How many Twitter fails is it going to take before everyone realizes scheduling tweets isn't always the smartest idea?

Tesco was under fire this week after the Food Safety Authority of Ireland revealed the company was one of four British retailers selling burgers that included horse meat. The company may face fines for “misleading presentation of food to consumers.”

Yet it seems no one bothered to take a second look at the tweets the company had scheduled. The @UKTesco account posted the following tweet Thursday evening:

Some read this as Tesco making light of the situation (or maybe even horsing around, amirite?), and others suggested it was in bad taste.

"I'm terribly sorry. That tweet was scheduled before we knew of the current situation," an employee wrote in a reply to a follower Friday morning. "We'd never intend to make light of it."

There have been a number of cases where organizations have scheduled tweets in advance only to receive blowback when their promotional messages appear to be in poor taste following an unforeseen incident.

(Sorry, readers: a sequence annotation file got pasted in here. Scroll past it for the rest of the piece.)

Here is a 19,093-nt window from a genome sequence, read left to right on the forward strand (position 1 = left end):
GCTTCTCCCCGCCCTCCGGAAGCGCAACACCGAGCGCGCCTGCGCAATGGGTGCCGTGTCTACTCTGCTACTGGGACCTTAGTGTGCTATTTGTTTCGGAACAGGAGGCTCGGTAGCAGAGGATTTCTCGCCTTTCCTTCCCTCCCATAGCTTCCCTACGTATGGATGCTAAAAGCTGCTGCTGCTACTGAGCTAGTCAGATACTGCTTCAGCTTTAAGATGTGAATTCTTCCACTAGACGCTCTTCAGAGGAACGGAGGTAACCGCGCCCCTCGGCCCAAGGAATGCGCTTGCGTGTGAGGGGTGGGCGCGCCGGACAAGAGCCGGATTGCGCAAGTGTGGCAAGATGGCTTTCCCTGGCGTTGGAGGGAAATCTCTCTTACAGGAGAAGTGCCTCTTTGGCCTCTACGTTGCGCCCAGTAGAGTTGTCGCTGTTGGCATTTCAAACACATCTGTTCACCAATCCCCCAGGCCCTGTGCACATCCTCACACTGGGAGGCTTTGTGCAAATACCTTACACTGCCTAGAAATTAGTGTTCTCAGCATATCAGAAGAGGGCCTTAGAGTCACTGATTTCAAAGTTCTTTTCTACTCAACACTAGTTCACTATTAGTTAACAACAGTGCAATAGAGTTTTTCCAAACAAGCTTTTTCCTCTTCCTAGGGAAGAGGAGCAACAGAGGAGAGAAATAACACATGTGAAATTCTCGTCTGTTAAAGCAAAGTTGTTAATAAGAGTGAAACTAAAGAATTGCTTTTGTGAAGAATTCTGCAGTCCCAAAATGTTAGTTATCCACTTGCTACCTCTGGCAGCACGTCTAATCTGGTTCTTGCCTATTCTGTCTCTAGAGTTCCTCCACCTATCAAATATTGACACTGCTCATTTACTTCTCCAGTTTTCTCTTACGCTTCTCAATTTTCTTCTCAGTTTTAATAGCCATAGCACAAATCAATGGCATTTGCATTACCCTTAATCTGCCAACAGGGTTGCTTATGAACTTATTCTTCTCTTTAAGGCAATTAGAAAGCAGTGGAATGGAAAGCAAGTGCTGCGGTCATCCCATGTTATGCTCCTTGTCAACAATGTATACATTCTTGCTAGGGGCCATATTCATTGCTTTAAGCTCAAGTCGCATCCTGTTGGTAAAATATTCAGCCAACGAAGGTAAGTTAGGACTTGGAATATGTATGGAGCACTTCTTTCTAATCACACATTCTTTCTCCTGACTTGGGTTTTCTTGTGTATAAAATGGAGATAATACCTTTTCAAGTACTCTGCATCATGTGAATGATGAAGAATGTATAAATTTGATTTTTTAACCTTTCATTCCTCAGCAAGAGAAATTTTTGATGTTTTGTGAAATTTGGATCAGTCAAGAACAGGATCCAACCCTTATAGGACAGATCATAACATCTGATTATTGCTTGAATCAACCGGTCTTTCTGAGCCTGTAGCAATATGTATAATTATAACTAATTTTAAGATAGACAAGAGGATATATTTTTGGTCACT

The NRA sent a poorly timed tweet soon after the Aurora, Colo., shooting last July. And so did this U.K.-based celeb boutique, which wasn't sure why #Aurora was trending.

Earlier in the week, it appeared a member of Tesco's customer service team was suckered by someone making reference to legendary race horse Red Rum.

Screenshot via @CityJohn

Meanwhile, two people dressed as a horse and trotted into a Tesco store, yelling phrases like "murderers!" and "where's my mom?" The video was posted to Facebook, where it's seen more than 41,000 likes and 74,000 shares. 

(Disclosure: I worked for Tesco as a student. Second disclosure: We totally schedule our tweets.)

Photo by simoncrisp/Flickr